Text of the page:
Little Garrett’s big blue eyes peek out from the fur that swaddles him beneath a darkened sky.
A porchlight casts a glow on his face, highlighting the excitement expressed in his baby blues. He sees a bowl of candy and blurts “Trick or Treat,” in language that only a Mother could really understand from a 1-year-old learning to talk.
It’s Halloween 2002, a night that Casey Atkins will never forget.
“That’s one of my favorite memories of Garrett,” Atkins said. “I taught him to say ‘Trick or Treat,’ and he was trying to say ‘Happy Halloween.’
“He really got into going door to door and getting candy. He wanted to eat it all right there.”
The little boy dressed in the lion costume would never live to see another Halloween. Garrett Bailey Rice, 1, died just days later from a lethal dose of oxycodone. Atkins shared the Halloween memory and others in hopes of bringing a human face to a tragedy that has been shrouded with a criminal investigation and a civil lawsuit.
“I see the death of my son being used for all the wrong reasons,” Atkins said. “The innocent life that he had has been lost through all of this.
“I want people to know about Garrett and what kind of boy he was.”
Atkins said Garrett brought much joy into the lives of all who knew him. She knew the instant she gave birth to him on Oct. 25 that her son was something special.
“Hearing him cry for the first time was the best part of it all,” she said. “I can’t really explain what that was like.”
Every milestone proved to be special for Atkins. She remembers her son’s first Christmas and how he would just stare at the twinkling lights. She remembers his first steps at her mother’s house in Oklahoma City.
“He let go of the desk and took four steps,” Atkins said. “This was the first child and first steps. It was just amazing to see that.”
All of Garrett’s firsts brought excitement to the family, but it was his personality and everyday actions that endeared him to everyone. Atkins said Garrett danced right into her heart.
“He loved to dance,” Atkins said. “But it wasn’t really dancing. It was more of a head bang. It was so fun to watch him.”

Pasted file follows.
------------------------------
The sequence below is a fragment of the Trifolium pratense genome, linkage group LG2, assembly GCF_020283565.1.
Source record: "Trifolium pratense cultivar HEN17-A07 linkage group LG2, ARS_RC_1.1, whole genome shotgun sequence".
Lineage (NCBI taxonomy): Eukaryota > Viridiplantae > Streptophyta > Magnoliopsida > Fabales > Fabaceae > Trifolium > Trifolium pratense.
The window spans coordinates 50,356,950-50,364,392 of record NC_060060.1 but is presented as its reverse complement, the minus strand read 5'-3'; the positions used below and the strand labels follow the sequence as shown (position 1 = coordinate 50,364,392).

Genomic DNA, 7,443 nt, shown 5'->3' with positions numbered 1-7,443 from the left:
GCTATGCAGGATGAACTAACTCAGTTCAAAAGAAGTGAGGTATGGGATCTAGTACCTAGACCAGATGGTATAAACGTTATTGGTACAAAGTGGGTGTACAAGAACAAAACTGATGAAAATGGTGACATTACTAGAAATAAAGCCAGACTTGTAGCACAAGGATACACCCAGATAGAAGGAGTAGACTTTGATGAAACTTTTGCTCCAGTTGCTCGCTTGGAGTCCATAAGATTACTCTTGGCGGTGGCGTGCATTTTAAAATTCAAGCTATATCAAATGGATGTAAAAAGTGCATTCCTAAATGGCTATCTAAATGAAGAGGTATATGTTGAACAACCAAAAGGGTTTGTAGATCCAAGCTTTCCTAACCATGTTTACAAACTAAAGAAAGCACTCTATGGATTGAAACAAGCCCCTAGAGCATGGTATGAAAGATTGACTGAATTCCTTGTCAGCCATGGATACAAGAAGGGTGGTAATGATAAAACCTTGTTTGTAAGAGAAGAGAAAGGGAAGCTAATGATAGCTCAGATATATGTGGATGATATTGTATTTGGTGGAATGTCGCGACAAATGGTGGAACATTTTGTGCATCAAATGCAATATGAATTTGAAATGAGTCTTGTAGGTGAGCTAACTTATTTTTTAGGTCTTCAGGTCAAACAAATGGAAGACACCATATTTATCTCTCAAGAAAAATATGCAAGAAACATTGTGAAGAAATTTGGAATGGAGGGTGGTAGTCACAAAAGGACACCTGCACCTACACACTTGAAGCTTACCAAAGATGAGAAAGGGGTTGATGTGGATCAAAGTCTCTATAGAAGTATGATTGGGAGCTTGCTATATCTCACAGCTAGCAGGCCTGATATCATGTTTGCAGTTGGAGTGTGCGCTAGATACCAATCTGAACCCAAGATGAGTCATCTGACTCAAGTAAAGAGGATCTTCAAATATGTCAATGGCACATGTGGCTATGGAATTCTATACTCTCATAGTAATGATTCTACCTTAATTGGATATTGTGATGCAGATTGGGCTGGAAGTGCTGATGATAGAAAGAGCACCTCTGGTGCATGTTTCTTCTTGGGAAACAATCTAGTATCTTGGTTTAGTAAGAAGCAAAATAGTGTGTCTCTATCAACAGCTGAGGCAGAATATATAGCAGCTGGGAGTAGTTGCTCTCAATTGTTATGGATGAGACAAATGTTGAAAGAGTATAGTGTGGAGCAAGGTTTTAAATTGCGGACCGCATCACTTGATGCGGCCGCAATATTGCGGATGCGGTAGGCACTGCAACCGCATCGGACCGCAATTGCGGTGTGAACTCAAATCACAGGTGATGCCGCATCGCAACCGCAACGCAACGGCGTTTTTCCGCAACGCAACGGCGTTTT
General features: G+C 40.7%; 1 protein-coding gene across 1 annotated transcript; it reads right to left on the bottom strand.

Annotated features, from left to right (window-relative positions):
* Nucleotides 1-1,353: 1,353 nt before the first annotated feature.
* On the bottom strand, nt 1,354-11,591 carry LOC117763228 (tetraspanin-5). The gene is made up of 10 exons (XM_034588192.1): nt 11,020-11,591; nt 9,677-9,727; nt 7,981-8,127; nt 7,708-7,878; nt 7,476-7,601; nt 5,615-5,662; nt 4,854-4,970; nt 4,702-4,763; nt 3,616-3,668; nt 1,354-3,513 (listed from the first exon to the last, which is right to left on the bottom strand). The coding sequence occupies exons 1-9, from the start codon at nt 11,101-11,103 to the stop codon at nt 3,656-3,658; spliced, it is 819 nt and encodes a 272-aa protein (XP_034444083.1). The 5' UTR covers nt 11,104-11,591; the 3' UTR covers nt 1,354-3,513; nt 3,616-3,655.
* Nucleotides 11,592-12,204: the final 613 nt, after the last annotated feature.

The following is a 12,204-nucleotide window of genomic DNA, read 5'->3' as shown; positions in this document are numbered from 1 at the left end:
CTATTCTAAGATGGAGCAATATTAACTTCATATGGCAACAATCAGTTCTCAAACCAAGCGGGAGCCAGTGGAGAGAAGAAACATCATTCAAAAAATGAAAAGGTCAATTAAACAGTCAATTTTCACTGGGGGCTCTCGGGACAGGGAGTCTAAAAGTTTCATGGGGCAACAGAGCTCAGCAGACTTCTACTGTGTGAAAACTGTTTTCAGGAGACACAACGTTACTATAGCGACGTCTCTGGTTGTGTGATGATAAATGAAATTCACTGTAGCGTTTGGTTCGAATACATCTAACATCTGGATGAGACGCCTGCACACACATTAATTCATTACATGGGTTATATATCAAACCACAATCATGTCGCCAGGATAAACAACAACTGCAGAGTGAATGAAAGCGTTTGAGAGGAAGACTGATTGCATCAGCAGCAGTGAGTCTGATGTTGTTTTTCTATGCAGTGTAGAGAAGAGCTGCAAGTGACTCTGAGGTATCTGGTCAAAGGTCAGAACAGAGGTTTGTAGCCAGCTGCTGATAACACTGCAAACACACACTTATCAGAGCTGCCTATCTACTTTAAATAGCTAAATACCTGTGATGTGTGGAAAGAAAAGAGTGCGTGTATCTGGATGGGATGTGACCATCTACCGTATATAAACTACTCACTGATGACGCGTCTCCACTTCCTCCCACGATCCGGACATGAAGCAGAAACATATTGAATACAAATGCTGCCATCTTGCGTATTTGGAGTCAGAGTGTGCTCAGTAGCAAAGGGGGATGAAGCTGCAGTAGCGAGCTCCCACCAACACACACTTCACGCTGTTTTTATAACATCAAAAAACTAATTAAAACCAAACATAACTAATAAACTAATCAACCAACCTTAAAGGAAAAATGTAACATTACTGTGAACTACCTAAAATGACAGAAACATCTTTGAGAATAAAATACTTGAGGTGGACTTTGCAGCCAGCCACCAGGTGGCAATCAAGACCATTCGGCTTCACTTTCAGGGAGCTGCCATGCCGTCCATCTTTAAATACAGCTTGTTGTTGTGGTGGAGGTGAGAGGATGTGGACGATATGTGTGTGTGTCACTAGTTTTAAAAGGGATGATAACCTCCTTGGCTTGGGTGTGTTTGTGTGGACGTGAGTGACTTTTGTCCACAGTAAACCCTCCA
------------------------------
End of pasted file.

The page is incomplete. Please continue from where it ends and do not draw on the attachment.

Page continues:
He was not only known for his dancing. He loved his pacifier.
“His pacifier was his best friend,” Atkins said. “He’d sit in the living room and play for hours with his pacifier from the hospital instead of hundreds of dollars of toys he had.”
There was a very loving side to Garrett. He was a daddy’s boy and was inseperable from his father, Kenneth Rice. He loved people in general.
“He was so friendly,” Atkins said. “He gave hugs and kisses to everyone.
“He also had eyes that would make you melt and a smile as big as the Grand Canyon. He could light up a room.”
Garrett’s hugs and kisses stopped Nov. 4, 2002, the day Garrett died while under a babysitter’s supervision. Atkins still grieves for her son.
“It ripped my heart out when he died,” she said. “There’s no way to explain it. I would hope no mother would ever have to go through this.
“Every day I think about him. I’ll be sitting with my boys in the living room and hear his voice.”
Atkins gave birth to another son a month after Garrett’s death and then another two and a half weeks ago. Her oldest, Chance, brought back a flood of memories because he looked like his deceased brother.
“That was hard,” Atkins said. “It didn’t make it any easier that he looked like (Garrett). My life was a living hell and that’s the way it’s been for the last three years.
“I haven’t dealt with his death, because it scares me to have to deal with it.”
Atkins said she Garrett’s death has made her very protective of her two sons.
“I don’t leave them with anyone I don’t know anything about,” she said. “I don’t trust anyone anymore.”
Atkins wants justice in the case, but said that won’t change the fact that her son is dead. She said her heart has a permanent hole in it.
“The only thing that could make it better is to go back and change what happened,” Atkins said.
She said Garrett taught her a lot about life.
“You don’t take anything for granted,” she said. “You live every day like it’s your last.
“That boy was the light of my world.”
A wrongful lawsuit was filed last month against babysitter Sharon Rowley and property owners Wilbur Hancock and Karen Clerico. Kenneth Rice and his parents Chris Jason Rice and Christina June Rice are suing for Garrett’s lifetime earnings, medical, hospital and funeral expenses. Garrett died from a lethal dose of oxycodone, a narcotic found in prescription pain medication.
The case is still under investigation by the Harper County District Attorney’s office.